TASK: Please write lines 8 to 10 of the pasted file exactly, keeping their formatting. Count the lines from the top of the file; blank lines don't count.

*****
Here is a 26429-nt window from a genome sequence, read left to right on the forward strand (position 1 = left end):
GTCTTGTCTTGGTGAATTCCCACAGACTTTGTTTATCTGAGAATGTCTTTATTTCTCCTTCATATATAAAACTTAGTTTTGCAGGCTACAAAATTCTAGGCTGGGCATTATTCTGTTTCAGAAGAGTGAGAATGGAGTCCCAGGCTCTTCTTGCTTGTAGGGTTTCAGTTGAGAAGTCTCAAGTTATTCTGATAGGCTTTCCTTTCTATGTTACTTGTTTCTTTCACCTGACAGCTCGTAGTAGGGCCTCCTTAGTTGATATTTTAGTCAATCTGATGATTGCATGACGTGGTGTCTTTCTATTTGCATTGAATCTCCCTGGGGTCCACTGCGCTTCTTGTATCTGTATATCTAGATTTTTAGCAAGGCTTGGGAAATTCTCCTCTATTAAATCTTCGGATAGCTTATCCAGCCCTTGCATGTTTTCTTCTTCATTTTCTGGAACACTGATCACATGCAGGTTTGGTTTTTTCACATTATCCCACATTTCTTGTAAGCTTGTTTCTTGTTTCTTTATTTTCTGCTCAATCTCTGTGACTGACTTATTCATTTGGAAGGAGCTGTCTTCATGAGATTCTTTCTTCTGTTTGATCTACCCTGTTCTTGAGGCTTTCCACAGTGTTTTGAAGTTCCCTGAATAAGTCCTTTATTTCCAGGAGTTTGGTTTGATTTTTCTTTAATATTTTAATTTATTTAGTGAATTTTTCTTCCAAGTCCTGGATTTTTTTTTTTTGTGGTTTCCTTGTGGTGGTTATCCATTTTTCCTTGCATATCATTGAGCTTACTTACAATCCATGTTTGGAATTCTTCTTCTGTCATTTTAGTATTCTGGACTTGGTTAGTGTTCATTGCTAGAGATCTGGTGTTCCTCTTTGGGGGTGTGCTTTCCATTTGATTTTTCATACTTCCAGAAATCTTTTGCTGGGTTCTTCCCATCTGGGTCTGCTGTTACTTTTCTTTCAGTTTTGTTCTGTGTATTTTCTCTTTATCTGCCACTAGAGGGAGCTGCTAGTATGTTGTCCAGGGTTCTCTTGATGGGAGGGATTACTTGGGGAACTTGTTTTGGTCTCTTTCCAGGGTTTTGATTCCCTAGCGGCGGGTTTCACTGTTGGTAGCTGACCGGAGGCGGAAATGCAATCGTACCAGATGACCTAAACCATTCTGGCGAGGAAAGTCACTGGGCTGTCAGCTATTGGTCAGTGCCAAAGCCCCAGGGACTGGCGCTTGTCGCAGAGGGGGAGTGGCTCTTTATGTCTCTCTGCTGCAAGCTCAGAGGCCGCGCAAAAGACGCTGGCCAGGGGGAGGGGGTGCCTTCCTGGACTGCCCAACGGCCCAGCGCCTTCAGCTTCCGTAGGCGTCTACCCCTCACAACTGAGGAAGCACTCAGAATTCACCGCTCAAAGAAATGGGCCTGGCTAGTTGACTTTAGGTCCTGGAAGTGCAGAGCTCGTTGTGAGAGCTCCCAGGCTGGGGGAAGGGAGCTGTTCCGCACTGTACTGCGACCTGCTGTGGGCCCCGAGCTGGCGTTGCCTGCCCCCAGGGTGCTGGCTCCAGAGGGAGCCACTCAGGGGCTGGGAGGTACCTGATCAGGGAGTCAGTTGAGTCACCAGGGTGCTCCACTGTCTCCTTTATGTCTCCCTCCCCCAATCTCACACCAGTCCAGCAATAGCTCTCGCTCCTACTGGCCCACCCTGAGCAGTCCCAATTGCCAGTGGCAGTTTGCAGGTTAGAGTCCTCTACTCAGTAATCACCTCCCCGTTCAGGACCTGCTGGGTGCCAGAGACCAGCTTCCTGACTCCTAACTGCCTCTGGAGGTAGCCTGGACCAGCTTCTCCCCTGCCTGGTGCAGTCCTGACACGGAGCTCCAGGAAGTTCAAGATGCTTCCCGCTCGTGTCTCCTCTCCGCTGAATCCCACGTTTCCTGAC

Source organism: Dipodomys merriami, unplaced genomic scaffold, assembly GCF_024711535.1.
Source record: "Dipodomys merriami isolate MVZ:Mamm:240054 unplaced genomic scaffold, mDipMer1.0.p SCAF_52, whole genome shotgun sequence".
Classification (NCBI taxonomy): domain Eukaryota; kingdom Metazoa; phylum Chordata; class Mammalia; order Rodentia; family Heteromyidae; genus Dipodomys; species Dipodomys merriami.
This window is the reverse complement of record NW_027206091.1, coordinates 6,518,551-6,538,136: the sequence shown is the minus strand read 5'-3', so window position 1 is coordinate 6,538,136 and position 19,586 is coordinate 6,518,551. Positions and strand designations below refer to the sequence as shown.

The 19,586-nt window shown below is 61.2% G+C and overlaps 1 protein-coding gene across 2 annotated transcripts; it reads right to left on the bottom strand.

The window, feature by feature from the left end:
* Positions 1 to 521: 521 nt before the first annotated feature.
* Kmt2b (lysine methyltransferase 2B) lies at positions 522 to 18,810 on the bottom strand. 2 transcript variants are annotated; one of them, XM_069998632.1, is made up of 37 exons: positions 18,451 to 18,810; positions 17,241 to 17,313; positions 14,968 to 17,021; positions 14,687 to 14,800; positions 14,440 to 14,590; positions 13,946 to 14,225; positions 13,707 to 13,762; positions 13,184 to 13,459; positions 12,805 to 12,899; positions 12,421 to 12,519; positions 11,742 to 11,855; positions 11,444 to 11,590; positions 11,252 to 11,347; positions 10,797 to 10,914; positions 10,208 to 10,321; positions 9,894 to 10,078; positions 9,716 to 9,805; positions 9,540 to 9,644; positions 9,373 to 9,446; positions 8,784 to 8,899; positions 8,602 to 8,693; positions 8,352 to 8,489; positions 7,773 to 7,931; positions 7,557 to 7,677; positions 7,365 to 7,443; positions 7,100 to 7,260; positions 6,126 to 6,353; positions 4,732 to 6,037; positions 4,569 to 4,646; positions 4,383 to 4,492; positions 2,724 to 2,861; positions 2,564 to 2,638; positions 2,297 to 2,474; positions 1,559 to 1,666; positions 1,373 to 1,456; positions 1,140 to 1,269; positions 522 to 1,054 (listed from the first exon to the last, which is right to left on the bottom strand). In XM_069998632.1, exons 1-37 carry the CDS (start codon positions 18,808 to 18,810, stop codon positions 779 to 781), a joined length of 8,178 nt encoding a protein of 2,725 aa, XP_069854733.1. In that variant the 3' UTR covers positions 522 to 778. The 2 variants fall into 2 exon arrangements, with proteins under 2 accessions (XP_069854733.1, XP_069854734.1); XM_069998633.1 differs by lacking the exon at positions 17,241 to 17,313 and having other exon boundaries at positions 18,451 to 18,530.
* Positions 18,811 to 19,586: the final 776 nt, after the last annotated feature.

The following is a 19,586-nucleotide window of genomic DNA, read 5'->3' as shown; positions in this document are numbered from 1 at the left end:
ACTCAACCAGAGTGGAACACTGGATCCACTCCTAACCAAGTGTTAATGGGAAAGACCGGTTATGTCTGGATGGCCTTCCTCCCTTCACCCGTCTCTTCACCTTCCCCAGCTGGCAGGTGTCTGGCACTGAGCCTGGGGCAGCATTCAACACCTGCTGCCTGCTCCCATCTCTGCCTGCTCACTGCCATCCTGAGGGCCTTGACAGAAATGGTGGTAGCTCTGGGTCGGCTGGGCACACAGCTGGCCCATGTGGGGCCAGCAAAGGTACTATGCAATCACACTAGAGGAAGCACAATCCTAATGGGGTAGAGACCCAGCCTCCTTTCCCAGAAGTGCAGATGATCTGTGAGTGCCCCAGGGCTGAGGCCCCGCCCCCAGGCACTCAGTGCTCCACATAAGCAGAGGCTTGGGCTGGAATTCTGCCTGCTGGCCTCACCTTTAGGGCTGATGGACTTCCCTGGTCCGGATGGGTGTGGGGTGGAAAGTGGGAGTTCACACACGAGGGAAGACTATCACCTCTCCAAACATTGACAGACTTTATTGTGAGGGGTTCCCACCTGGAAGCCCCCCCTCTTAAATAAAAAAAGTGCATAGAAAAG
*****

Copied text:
The window, feature by feature from the left end:
* Positions 1 to 521: 521 nt before the first annotated feature.
* Kmt2b (lysine methyltransferase 2B) lies at positions 522 to 18,810 on the bottom strand. 2 transcript variants are annotated; one of them, XM_069998632.1, is made up of 37 exons: positions 18,451 to 18,810; positions 17,241 to 17,313; positions 14,968 to 17,021; positions 14,687 to 14,800; positions 14,440 to 14,590; positions 13,946 to 14,225; positions 13,707 to 13,762; positions 13,184 to 13,459; positions 12,805 to 12,899; positions 12,421 to 12,519; positions 11,742 to 11,855; positions 11,444 to 11,590; positions 11,252 to 11,347; positions 10,797 to 10,914; positions 10,208 to 10,321; positions 9,894 to 10,078; positions 9,716 to 9,805; positions 9,540 to 9,644; positions 9,373 to 9,446; positions 8,784 to 8,899; positions 8,602 to 8,693; positions 8,352 to 8,489; positions 7,773 to 7,931; positions 7,557 to 7,677; positions 7,365 to 7,443; positions 7,100 to 7,260; positions 6,126 to 6,353; positions 4,732 to 6,037; positions 4,569 to 4,646; positions 4,383 to 4,492; positions 2,724 to 2,861; positions 2,564 to 2,638; positions 2,297 to 2,474; positions 1,559 to 1,666; positions 1,373 to 1,456; positions 1,140 to 1,269; positions 522 to 1,054 (listed from the first exon to the last, which is right to left on the bottom strand). In XM_069998632.1, exons 1-37 carry the CDS (start codon positions 18,808 to 18,810, stop codon positions 779 to 781), a joined length of 8,178 nt encoding a protein of 2,725 aa, XP_069854733.1. In that variant the 3' UTR covers positions 522 to 778. The 2 variants fall into 2 exon arrangements, with proteins under 2 accessions (XP_069854733.1, XP_069854734.1); XM_069998633.1 differs by lacking the exon at positions 17,241 to 17,313 and having other exon boundaries at positions 18,451 to 18,530.